This post isn’t so much about past trips or the present renovation of BCN 18686, this is a bit of a soapbox piece, prompted by John Liley’s [always] thought-provoking article in the December ‘Waterways World’.
It’s a plea for simplicity and an approach to inlanding that’s affordable and democratic.
In these depressingly bloody times of financial meltdown and ever-increasing anxiety, surely one way to help remain sane is access to the waterways. I for one never feel more relaxed, resolved and rested than when I’ve been a-water.
And yet, having just navigated the second-hand boat sales market and see what’s available out there I despair of younger people ever being attracted to the waterways.
In our experience, boats under £20K were a liability, often a disgrace, and certainly ‘holes in the water to throw money in to’, whilst boats under £30K were often bland, poorly fitted out, depressing caravan afloat. New boats under £40K were close to non-existent, and those under £50K so standardised to cut costs as to be utterly bland, same-ey and so often soul destroyingly uninspiring.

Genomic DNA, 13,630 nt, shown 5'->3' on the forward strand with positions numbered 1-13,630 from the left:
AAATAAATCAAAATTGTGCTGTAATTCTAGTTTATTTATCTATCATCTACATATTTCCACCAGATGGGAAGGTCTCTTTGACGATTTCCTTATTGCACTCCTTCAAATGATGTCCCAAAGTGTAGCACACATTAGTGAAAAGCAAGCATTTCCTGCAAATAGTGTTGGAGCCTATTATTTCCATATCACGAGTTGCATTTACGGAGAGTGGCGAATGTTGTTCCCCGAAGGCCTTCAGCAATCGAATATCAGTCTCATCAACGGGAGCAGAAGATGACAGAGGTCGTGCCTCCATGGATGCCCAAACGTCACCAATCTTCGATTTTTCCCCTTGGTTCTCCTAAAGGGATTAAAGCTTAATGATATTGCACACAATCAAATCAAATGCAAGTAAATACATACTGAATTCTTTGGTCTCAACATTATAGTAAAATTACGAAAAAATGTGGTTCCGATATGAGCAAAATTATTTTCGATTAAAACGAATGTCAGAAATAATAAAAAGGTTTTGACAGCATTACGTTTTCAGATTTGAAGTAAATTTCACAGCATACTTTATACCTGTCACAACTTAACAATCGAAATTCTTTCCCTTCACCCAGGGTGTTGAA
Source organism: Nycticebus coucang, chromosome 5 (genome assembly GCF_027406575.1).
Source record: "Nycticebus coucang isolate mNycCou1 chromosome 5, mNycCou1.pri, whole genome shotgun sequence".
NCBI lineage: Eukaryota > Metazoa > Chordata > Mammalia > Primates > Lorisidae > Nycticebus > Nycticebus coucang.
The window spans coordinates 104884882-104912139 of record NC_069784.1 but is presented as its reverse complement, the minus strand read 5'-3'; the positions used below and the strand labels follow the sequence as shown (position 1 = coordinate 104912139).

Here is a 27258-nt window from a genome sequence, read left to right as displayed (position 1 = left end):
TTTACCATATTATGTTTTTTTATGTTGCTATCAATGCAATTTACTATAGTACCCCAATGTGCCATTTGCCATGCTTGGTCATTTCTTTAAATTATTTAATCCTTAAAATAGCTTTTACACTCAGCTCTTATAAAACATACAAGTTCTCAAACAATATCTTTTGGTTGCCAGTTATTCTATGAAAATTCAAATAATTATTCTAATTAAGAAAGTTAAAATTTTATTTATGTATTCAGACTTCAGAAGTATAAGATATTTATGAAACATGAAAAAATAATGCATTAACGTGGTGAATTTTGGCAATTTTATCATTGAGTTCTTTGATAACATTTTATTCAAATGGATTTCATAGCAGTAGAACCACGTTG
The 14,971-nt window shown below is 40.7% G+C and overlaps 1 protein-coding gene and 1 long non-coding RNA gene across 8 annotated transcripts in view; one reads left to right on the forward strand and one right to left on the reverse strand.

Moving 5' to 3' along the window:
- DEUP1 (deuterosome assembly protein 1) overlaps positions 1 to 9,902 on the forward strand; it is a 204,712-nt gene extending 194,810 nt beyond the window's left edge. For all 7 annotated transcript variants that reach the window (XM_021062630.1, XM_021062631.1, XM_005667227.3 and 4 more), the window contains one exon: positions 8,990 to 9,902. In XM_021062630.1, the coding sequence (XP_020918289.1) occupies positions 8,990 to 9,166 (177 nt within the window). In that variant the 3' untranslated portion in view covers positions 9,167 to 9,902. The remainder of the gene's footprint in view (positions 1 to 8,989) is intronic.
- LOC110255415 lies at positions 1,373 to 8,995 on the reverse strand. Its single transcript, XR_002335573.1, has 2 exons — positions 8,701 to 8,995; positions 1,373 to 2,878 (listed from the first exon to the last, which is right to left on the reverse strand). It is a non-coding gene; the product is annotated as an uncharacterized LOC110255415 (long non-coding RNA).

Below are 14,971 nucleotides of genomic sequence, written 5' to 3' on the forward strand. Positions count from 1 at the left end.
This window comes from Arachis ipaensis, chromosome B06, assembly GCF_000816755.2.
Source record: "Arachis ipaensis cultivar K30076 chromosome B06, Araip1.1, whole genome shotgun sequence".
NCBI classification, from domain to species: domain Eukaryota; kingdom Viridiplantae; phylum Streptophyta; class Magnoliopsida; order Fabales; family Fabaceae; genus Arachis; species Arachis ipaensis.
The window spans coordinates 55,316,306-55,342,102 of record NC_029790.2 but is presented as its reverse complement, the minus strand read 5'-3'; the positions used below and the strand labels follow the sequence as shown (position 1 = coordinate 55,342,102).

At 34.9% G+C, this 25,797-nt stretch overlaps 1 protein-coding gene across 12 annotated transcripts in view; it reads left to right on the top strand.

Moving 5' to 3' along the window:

I know there’s a huge and popular market for the Ford Mondeo model of canal boat, but surely there’s also a place for character craft? The kind of craft once embodied by the working boat conversions, the converted lifeboats and the camping boats? The kind of informal, ad hoc, quirky craft that first drew me to the canals. Boats that sung loud of adventure, and above all else were fun!
My first boat opened up a whole new world for me, and pretty much redefined my life, and it was bought for £3500.00. So come on someone, take up John’s challenge, let’s have the simplest of boats, a cheap and cheerful boat, with the simplest of lines, yet as John says a craft that could ‘provide the kind of experience we had. And the whale of a time that was’.